Sharing new ideas

@Rachel_R @JoC
Two observations which you may find interesting (beaing in mind that my identifications are based on the info I’ve provided).
They look like two different species - but the season makes all the difference.
Not the same plant, but they are quite plentiful in the area.
Flowering in September 2011

In November the leaves have dropped off and the flowers are over.

I’ve added quite a poor picture, here - but one that shows shells (land and sea) in the sand - this spot is one that probably gets flooded at very high tides and winter storms.
Wonder if you’ll agree with my concluded ID.

I’m hoping to find pics where there are fruit.

I spotted just now that I’d missed this at the end of last year…

Good pair of posts, full of info and I will return to agree both.

All the links useful to that end; this is an informative site from which I’ve copied a couple of phrases and comments.

“This euphorbia is sometimes the host plant for Hydnora africana the parasitic plant commonly known as jakkalskos (jackal’s food).” Red List gives Jackal’s food as the common name of the Euphorbia. Threatened Species Programme | SANBI Red List of South African Plants

It’s why I don’t use common names.

E. mauritanica may cause a fatal nervous disorder in sheep, characterized by muscle tremors, foaming at the mouth, bloating, diarrhoea and fever………gardeners like it for being colourful and drought resistant.”

Well I guess it keeps sheep out of the garden too.

Sheep farming in the Karoo @JoC -
In the Langebaan lagoon area I don’t think they ever farmed sheep - they grazed cattle on the marshes before the Parks Board took over the management of the land.
We saw signs (footprints) of jackal/bat-eared fox (not quite sure which) on the beach at Kraal Baai some mornings (we spent some holiday time on a yacht there - pre Parks takeover).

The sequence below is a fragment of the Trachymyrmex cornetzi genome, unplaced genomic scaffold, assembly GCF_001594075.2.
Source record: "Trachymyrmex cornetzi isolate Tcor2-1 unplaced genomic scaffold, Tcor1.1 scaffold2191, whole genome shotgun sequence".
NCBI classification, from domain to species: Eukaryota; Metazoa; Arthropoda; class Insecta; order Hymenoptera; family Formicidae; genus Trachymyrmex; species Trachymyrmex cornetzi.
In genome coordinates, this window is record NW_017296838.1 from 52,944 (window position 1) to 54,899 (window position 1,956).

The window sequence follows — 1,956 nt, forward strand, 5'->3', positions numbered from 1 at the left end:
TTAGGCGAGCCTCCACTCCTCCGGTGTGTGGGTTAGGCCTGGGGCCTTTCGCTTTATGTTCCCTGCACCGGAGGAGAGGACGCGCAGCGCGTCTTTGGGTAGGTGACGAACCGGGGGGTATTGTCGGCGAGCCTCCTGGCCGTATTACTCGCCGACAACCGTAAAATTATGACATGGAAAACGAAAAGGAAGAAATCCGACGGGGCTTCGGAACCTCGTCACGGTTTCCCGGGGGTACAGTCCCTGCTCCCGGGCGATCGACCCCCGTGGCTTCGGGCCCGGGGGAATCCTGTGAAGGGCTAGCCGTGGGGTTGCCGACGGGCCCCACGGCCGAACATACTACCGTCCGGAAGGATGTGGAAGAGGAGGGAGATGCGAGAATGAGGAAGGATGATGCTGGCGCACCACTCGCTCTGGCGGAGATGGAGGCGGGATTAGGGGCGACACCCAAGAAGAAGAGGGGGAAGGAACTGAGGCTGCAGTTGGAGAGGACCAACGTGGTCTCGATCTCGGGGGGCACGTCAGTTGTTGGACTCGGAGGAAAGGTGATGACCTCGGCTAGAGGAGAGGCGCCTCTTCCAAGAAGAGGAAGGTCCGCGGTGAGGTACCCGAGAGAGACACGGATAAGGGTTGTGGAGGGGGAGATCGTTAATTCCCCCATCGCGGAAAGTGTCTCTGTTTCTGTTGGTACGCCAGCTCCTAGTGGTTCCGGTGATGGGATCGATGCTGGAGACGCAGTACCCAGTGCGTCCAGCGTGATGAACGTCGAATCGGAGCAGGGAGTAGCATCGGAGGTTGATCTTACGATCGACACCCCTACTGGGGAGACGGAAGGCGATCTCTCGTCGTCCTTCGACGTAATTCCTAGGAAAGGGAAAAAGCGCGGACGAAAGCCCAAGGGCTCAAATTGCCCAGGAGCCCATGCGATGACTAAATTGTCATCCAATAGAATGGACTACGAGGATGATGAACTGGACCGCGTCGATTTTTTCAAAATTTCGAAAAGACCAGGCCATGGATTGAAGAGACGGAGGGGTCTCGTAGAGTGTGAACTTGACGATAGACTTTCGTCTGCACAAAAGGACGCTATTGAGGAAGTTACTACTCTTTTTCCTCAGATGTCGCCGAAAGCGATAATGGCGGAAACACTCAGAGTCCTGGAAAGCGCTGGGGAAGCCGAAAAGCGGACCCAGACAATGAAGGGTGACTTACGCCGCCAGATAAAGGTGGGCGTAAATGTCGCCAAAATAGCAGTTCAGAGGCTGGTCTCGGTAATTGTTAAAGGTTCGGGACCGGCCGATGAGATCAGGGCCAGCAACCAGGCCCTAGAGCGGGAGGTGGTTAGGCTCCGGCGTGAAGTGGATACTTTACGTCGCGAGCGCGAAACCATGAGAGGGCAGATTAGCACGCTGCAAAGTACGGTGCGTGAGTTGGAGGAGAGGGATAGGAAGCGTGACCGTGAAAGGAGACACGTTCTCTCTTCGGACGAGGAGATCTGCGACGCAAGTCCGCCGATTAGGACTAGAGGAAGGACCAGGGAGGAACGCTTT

We thought the predators came after the birds at night.
The Rooi-kat got all the chickens at Stofbergsfontein. So sad when the cockerel was taken - we loved hearing his early morning call - couldn’t find a picture but this shows where he was housed at night,

Also interesting jackal v rooikat - well known saying ’ 'n Boer maak ‘n Plan’ A farmer makes a plan.

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Another fascinating reflection on how to to farm successfully…using natural, if unexpected, approaches seems to have been effective. The use of one carnivore faeces to deter another conifer… and buying in bulk & keeping the faeces seems so sensible; I guess they bought a special freezer for them.

Suspect that does not occur here in UK where cats and foxes coexist in gardens although often at different times of day.

Farmers I knew generally had any number of freezers and walk in fridges.
Wondering if you know of redbait here. It has a terrible smell and the fishing-friends I knew always had a special deepfreeze for it.

@JoC @Rachel_R
I found the picture of our rooster and enjoyed Prix’s comments - of their animals

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